Joi Ito is the CEO of Creative Commons. This presentation turned out to be more interesting than I expected. Copyright is, of course, a huge issue for libraries.
What has worked well in the evolution of the Internet: Non-linear complexity. Small pieces loosely joined. Interoperability. Lowering the cost of failure to encourage entrepreneur-driven innovation.
Creative Commons is part of “the stack” – the core standards (W3C, Internet Engineering Task Force) that make the Internet work.
Legal issues have become the most significant source of friction now that technical interoperability has come so far. Creative Commons is trying to address this, to get legal issues out of the way of innovation and growth. The different types of licensing are meant to clarify what is meant by “you can use this” by defining permitted uses (e.g., sharing, remixing, non-commercial only).
Problem of licence proliferation. One Internet is what makes the Internet great. This is why Creative Commons tries to discourage other licensing standards.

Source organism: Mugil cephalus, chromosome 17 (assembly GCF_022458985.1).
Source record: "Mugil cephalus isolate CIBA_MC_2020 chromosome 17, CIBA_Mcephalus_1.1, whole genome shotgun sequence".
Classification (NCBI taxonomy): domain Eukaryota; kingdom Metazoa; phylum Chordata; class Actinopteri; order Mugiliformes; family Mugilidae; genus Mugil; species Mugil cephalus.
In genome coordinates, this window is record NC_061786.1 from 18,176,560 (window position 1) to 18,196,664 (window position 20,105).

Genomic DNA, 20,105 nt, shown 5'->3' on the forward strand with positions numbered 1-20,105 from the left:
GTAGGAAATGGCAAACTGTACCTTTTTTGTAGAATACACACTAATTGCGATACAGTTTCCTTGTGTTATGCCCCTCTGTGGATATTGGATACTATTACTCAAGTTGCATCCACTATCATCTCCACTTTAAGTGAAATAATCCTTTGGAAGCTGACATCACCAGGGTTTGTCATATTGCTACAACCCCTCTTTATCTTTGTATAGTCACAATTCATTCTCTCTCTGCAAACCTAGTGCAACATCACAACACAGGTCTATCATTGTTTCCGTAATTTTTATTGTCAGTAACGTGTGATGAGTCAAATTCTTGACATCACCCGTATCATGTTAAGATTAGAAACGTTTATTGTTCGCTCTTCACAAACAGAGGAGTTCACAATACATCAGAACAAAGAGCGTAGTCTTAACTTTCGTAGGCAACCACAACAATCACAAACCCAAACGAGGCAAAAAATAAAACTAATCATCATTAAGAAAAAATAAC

There is a lot of techno-utopianism at SXSW. Ito sees Creative Commons as part of a larger phenomenon of the Internet changing the world for the better. He talks about programs like Witness (using online video to promote human rights) and Architecture for Humanity (architects licensing their designs for anyone, especially people in developing countries, to use).
Corporations like Microsoft and Cisco fund charities to help bridge the digital divide (e.g., training programs in the developing world), but they promote their own proprietary technologies at the same time, which becomes a barrier when people with little money want to develop projects and can’t afford the licensing costs. There is a challenge for open-source technologies to reach disadvantaged communities and empower them. Mozilla Drumbeat is trying to bridge this gap.
Ito talks about his experiences in the Arab world. The leaders of the Arab world are mostly American-raised and pro-Western, so to be anti-establishment, disaffected citizens become religious extremists – the web-savvy people wearing Mozilla t-shirts are fundamentalist Muslims.